Leh-Ladakh

Also known as little Tibet, Ladakh is a land like no other. Bounded by two of the world's mightiest mountain ranges, the Great Himalayas and the Karakoram, it lies athwart two other, the Ladakh range and the Zanskar range.

In geological terms, this is a young land, formed only a few million years ago by the buckling and folding of the earth's crust as the Indian sub-continent pushed with irresistible force against the immovable mass of Asia. Its basic contours, uplifted by these unimaginable tectonic movements, have been modified over the millennia by the opposite process of erosion, sculpted into the form one sees today by wind and water. 

History of Leh-Ladakh

From the middle of the 10th century, Ladakh was an independent kingdom, its dynasties descending from the King of Old Tibet. Its political fortunes abed and flowered over the centuries, and the kingdom, was at its greatest in the early 17th century under the famous king Sengge Namgyal whose rule extended across Spiti and Western Tibet up to the Mayumla beyond the sacred sites of Mount Kailash and Lake Mansarovar. It is recognized as the best trade route between Punjab and Central Asia. For centuries it was traversed by caravans carrying textiles and spices, raw silk and carpets, dyestuff and narcotics. Heedless of the landís rugged terrain and apparent remoteness, merchants entrusted their goods to relays of pony transporters who took about two months to carry them from Amritsar to the central Asia town of Yarkand and Khotan. On this long route, Leh was the half way house and developed into a bustling place, its bazaars thronged with merchants from far countries.

Geography of Leh-Ladakh

The valley of Ladakh is situated at quite a high altitude, which varies from one place to the other. Infact, the geographical location of Ladakh ranges from 9,000 ft high at Kargil to 25,170 ft high at Saser Kangri, in the Karakoram Range. Due to its high altitude, Ladakh experiences very cold climate, where even the summer temperatures rarely exceed 27įC. Due to the high altitude of Ladakh the air is very thin and makes the heat of the sun very severe.

The region abounds in physical beauty. Encircles by the Karakoram in the north and the Great Himalayas in the south, it presents a picturesque sight. Now a high altitude desert, Ladakh was covered by an extensive lake system, at on point of time. The remnants of this system are still found on its south east plateau of Rupshu and Chushul, in the drainage basins or lakes of Tsomoriri, Tso-kar and Pangong-Tso. However, snowfall still remains the main source of water in Ladakh.  

Tourist attractions of Leh-Ladakh

Ladakh is a land like no other. Bounded by two of the world's mightiest mountain ranges, the Great Himalayas and the Karakoram, it lies athwart two other, the Ladakh range and the Zanskar range. In geological terms, this is a young land, formed only a few million years ago by the buckling and folding of the earth's crust as the Indian sub-continent pushed with irresistible force against the immovable mass of Asia. Its basic contours, uplifted by these unimaginable tectonic movements, have been modified over the millennia by the opposite process of erosion, sculpted into the form one sees today by wind and water.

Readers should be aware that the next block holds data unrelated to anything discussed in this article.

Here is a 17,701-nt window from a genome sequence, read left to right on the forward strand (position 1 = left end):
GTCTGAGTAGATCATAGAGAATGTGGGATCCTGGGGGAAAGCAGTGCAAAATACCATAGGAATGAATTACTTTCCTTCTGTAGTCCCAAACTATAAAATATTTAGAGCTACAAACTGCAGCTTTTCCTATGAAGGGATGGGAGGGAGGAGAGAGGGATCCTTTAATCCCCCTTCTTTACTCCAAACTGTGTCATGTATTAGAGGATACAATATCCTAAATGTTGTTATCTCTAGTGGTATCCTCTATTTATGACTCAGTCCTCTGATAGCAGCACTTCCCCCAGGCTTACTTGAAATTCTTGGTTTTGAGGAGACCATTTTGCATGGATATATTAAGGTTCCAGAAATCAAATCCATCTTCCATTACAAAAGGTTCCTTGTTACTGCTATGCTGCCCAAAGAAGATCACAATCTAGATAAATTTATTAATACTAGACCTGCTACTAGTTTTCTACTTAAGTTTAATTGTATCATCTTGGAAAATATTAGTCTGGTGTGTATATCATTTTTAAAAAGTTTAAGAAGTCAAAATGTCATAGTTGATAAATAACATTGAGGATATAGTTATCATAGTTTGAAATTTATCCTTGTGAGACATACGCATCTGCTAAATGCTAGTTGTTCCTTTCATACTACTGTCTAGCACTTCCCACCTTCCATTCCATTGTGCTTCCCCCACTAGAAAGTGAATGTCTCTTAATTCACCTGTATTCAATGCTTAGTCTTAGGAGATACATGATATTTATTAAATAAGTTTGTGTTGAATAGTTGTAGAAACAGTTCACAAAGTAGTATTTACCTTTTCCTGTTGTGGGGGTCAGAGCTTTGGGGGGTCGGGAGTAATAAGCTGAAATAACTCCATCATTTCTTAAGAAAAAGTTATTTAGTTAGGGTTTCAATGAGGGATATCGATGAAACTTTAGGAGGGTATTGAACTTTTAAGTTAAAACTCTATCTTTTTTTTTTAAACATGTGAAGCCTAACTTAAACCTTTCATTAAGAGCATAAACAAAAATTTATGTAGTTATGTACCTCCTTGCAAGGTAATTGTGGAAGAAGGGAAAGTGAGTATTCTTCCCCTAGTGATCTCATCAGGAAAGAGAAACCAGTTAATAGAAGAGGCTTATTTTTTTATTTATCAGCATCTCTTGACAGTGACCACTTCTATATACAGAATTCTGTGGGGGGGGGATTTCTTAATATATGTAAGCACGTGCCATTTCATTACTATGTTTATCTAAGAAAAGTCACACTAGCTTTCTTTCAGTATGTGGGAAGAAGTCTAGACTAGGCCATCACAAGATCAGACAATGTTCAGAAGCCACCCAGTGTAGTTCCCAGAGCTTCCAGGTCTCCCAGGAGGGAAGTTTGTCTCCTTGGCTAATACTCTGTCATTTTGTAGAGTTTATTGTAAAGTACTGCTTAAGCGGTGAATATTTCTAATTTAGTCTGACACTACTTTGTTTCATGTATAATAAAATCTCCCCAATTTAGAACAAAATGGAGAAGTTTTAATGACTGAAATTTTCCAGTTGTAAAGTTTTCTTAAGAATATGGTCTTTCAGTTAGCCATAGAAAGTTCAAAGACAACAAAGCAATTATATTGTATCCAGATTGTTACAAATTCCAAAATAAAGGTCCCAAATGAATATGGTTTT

Leh is one of the popular destinations, which offers everything from adventure tourism to spiritual healing. One is considered lucky if his or her trip coincides with the colorful festival of Ladakh when they can witness the traditional mask and peacock dances, which are part of the enthralling festival procession. Located on the east of Srinagar, Leh is the headquarters of Ladakh district.
There are many beautiful tourist attractions in Leh. The Shanti Stupa is one of the finest monuments in Leh, although of recent origin. It is an international collaborative effort between Japan and Ladakh to preserve the relics of the Buddha enshrined by the Dalai Lama himself.

The steep climb to the Stupa is worth the effort as it provides breathtaking views of the beautiful Leh valley. A visit the 17th century Leh Palace, is a must for all who love ancient history although it is in a dilapidated condition.

The Palace, which once housed the royalty, is now under the Archaeological Survey of India. Just above the palace on the Namgyal hill is the Victory Tower that was built in memory of Ladakh's victory over the Balti Kashmir armies in the 16th century.Namgyal Tsemo Gompa is a fascinating monastery that houses a three-story high Buddha image and ancient manuscripts.

For those interested in adventure tourism and sports in Leh, you have abundant options to have fun and exercise. Leh is one among the few trekking places in north India that offers wonderful trekking trails. The route to Markha Valley from Spituk, the Lamayuru gompa to Chilling trek along the Zanskar rive and the one from Likir to Temisgam. June to October is considered to be the ideal time for trekking in Leh Ladakh.

Among sports, Polo is popular in Leh. But if you are in Leh Ladakh during the Ladakh Festival, you can enjoy other sports as well. Archery competitions are held during the festival and it is exciting to watch archers from Ladakh and other parts to participate in the event. River rafting is another exciting sport that one can enjoy, especially down the Zanskar River.

   
 
 
 

 

India - Andhra Pradesh - Arunachal Pradesh - Assam - Bihar - Chhattisgarh - Goa - Gujarat - Haryana - Himachal Pradesh - Jammu Kashmir - Jharkhand - Karnataka - Kerala - Madhya Pradesh - Maharashtra - Manipur - Meghalaya - Mizoram - Nagaland - New Delhi - Odisha - Puducherry - Punjab - Rajasthan - Sikkim - Tamil Nadu - Tripura - Uttarakhand - Uttar Pradesh - West Bengal - Indian Search Engines - Official India map

MaharashtraWeb.com. Contact Editor